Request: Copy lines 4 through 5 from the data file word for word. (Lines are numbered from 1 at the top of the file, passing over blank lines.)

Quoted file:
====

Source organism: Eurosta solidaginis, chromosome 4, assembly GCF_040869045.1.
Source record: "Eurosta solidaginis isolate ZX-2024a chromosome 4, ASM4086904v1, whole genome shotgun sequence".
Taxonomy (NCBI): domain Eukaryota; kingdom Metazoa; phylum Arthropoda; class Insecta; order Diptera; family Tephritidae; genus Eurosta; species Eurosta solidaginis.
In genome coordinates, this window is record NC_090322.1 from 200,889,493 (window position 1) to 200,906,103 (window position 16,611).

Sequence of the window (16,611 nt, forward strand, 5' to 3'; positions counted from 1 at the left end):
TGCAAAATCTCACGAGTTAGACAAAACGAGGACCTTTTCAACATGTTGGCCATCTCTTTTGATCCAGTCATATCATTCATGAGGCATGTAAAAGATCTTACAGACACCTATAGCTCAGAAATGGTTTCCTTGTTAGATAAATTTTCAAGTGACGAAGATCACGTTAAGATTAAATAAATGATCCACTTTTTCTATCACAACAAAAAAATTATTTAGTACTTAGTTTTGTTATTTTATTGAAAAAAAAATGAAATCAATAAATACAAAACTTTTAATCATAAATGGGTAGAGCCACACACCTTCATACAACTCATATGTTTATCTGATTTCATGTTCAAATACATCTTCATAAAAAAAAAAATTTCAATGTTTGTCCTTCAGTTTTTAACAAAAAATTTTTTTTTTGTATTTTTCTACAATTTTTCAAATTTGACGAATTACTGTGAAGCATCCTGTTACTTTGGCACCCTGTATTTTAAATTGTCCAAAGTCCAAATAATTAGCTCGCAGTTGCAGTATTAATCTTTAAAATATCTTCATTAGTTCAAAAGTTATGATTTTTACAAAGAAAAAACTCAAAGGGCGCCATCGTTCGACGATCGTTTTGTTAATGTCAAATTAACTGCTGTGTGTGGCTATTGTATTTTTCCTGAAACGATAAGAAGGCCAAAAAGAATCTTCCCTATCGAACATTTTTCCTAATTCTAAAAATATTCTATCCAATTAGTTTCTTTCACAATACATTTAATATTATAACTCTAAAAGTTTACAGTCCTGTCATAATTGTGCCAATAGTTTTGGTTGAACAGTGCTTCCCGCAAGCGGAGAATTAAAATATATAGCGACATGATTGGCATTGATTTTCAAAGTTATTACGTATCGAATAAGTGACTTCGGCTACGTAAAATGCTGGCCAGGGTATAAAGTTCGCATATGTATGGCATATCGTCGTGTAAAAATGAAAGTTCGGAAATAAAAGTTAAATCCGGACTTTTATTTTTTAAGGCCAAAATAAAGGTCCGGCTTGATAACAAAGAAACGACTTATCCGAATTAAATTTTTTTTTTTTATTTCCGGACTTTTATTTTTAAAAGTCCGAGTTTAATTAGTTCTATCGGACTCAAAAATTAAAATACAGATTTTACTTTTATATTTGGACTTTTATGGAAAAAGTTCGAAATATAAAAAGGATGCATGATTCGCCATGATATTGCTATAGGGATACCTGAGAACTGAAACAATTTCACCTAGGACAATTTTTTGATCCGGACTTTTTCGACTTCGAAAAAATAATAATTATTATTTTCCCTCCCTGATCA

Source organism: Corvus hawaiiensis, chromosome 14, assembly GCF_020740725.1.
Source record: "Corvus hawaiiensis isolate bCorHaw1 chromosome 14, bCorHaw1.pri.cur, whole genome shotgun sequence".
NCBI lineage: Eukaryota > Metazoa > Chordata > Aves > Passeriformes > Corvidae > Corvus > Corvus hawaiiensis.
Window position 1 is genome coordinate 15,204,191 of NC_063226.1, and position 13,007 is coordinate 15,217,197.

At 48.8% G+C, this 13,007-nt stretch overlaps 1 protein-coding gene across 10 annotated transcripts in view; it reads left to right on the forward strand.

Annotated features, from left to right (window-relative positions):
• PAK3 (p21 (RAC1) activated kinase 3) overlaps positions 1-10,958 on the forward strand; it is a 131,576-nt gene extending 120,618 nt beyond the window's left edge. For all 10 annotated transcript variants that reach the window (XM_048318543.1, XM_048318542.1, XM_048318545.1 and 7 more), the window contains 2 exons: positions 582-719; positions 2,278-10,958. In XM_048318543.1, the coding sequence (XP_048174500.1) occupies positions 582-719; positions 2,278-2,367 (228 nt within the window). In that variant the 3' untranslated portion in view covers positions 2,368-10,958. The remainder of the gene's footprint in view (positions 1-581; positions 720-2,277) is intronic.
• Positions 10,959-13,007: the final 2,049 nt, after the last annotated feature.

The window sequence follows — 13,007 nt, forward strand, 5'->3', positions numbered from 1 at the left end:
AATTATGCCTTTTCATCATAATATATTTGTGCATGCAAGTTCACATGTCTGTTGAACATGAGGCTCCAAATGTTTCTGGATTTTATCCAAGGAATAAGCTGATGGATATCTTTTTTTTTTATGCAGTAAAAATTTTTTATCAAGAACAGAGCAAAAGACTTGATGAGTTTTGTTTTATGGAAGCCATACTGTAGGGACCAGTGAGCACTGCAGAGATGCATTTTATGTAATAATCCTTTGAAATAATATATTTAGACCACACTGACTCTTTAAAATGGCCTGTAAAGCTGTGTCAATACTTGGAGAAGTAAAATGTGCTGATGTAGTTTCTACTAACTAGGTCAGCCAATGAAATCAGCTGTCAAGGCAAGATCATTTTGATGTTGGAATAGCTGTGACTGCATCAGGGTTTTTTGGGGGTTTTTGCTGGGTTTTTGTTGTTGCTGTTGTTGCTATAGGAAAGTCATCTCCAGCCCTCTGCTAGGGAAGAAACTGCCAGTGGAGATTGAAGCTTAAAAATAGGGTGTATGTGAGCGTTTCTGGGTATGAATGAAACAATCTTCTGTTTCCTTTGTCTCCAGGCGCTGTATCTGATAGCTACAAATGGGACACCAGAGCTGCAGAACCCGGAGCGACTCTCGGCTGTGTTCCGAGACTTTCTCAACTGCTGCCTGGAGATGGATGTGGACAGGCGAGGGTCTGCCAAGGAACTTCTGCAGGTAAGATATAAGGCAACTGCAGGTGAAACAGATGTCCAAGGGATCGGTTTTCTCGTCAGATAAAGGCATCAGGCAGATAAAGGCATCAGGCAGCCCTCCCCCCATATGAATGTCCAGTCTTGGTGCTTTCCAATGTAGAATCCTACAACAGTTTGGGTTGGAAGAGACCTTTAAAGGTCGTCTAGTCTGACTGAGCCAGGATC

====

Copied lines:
In genome coordinates, this window is record NC_090322.1 from 200,889,493 (window position 1) to 200,906,103 (window position 16,611).

Sequence of the window (16,611 nt, forward strand, 5' to 3'; positions counted from 1 at the left end):